The scientific jury’s still out on whether low-carb diets really do burn fat and most experts agree more research is needed to identify the long-term health risks and benefits. The Atkins Diet certainly flies in the face of healthy eating guidelines, which recommend less fat and more fruit, veg and high-fibre carbs. Nutrition experts are particularly worried that the diet may increase the risk of heart disease as it’s potentially very high in fat, especially saturates. Not even revised guidelines for fat intakes from Atkins Nutritionals – the company set up by the late Dr Robert Atkins to sell his products and promote the diet – have helped qualm most health professional’s fears. While the company recommended that no more than 20 percent of our calories should come from saturates, this is still twice as much the recommended amount for a healthy heart. Most experts also worry about the dangers of encouraging people to eat less fruit and veg – there’s overwhelming evidence that these foods can protect us from a host of diseases including cancer.
Is the diet still as popular as it once was?
It seems more of us are starting to serve spaghetti with our Bolognese, roast potatoes with our Sunday lunch and rice with our curries. According to new research, the popularity of the Atkins diet has taken a massive dive in America. The latest figures revealed that in January 2004 more than nine percent of people in the US were following the diet, but by November 2004 this had dropped to less than four percent.
Meanwhile, if book sales are anything to go by, it looks like the same is happening in Britain. In December 2004, bookshops reported that sales of Dr Atkins infamous diet book were just one tenth of those a year ago, when hopeful slimmers bought more than 110,000 copies in one week alone.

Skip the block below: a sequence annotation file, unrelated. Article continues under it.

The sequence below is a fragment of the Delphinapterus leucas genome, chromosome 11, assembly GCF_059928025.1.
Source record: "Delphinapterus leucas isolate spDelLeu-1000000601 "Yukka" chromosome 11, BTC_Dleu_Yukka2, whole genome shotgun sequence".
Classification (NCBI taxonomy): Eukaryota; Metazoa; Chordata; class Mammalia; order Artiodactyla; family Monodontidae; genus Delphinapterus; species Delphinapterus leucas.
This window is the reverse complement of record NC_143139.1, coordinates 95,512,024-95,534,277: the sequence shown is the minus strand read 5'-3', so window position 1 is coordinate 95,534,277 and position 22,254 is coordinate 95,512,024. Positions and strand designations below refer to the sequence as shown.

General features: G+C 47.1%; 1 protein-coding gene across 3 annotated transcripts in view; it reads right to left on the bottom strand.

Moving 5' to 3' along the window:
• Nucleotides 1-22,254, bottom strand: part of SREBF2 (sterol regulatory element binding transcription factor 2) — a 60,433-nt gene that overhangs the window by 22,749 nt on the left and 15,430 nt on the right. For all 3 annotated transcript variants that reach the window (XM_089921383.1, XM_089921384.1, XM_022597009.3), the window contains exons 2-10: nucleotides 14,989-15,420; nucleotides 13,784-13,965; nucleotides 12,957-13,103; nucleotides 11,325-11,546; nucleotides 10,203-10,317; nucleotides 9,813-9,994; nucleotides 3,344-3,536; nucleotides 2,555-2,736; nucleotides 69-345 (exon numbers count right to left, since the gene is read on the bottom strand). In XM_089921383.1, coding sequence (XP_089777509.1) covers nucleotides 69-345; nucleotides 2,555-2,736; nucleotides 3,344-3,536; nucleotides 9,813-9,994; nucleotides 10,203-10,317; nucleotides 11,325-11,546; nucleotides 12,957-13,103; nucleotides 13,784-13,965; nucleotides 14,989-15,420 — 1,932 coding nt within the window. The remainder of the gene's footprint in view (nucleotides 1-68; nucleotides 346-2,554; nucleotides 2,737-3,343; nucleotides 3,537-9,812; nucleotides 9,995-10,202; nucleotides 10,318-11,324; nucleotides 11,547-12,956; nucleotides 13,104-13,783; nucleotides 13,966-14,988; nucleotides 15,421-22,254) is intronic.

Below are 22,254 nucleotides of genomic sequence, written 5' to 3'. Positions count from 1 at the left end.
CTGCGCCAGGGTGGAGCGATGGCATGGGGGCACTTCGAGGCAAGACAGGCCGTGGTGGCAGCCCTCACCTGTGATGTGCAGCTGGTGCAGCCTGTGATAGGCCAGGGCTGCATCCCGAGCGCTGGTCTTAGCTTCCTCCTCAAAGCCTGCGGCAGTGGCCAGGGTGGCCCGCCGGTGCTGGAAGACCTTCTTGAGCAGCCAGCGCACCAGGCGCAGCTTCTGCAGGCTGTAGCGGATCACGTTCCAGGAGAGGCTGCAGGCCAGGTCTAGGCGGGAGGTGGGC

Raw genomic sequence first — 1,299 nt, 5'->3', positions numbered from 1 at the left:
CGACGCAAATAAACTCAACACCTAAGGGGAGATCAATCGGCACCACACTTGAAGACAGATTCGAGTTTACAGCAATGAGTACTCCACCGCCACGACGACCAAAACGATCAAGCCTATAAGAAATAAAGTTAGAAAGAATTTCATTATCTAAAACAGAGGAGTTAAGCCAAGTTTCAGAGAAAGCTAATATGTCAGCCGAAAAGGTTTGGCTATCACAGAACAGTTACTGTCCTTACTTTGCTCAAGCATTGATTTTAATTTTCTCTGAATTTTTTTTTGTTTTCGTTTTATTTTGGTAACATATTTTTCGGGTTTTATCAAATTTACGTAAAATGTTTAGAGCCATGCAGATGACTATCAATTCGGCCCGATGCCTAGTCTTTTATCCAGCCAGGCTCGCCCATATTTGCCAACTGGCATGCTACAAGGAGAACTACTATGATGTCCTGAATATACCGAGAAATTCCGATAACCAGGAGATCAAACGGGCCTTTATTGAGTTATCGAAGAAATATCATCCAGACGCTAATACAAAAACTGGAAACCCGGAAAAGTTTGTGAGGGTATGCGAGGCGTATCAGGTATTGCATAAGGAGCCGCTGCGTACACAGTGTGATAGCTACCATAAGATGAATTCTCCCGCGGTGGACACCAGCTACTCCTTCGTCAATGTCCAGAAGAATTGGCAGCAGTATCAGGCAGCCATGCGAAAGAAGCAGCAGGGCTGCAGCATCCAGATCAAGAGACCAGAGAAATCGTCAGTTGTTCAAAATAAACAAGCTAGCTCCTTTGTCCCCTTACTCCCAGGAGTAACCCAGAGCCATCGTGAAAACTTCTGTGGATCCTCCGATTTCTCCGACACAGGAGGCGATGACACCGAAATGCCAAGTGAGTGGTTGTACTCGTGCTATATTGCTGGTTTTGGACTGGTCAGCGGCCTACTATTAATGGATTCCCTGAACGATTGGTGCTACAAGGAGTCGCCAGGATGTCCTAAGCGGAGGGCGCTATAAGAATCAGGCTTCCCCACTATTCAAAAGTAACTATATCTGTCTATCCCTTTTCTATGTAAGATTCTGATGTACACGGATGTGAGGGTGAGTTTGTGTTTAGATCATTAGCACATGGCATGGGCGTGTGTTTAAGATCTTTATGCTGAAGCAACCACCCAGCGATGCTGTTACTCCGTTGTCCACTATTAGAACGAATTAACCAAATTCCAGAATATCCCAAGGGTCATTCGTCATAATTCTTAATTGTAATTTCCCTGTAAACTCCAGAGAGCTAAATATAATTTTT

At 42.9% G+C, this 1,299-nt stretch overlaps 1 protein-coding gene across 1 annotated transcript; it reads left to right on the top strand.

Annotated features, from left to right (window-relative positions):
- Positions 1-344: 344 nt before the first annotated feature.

Numerous health scares reported in the press have appeared to turn many people against the Atkins regime and at last we’re beginning to take notice of the concerns of nutrition experts. Revelations that Dr Atkins was obese and suffering from heart problems at the time of his death have done little to help the low-carb cause, even though it was later claimed that these problems were the result of medical treatment.
Even at the height of its popularity, a Weight Loss Resources poll in October 2003 revealed that nine out of 10 members thought there should be guidance from the Department of Health about any potential problems linked to the Atkins Diet. Now it seems, the diet will lose many of its fans before official guidelines can be developed!
From a practical point of view, while fried eggs and bacon for breakfast every day may initially sound tempting, most people will be left craving a piece of toast and a banana within a few days.
It’s also worth pointing out that the Atkins diet almost certainly offers a reduction in calories – and this will definitely help you lose weight. For example, even though the diet suggests you can eat unlimited amounts of calorie-packed butter, mayo and cream, the foods they are typically served with are banned, which ultimately limits the amount you eat. For example, cream is traditionally served with fruit, mixed into a pasta sauce or served with coffee – but fruit and pasta are banned and coffee is limited. Similarly, butter is traditionally spread on bread or served with potatoes – and again both are off limits, leaving you few choices for eating more butter. Meanwhile, most people find there’s only so much meat or eggs they can eat, before tastebuds become tired with the same flavour. Again, this works to limit the quantity eaten.
Like most nutrition experts, the potential high fat content of the diet concerns me. Even if followers don’t eat huge amounts, I’m not keen on the idea of a diet that suggests it’s OK to eat large amounts.
Meanwhile, having spent years trying to encourage people to eat more fruit and veg, I find the idea of ‘banning’ or ‘limiting’ these foods appalling – this to me is a huge step backwards. After all, even our great, great, great grandparents recognised the importance of eating more of the green stuff!
Ultimately, until more research is done to identify the long-term risks or benefits of the Atkins diet, I would err on the side of caution. If after reading this, you still want to give it a go, I’d suggest only trying it for a couple of weeks at most and then transferring to a longer-term, lower-fat diet that includes a wide range of foods, including carbs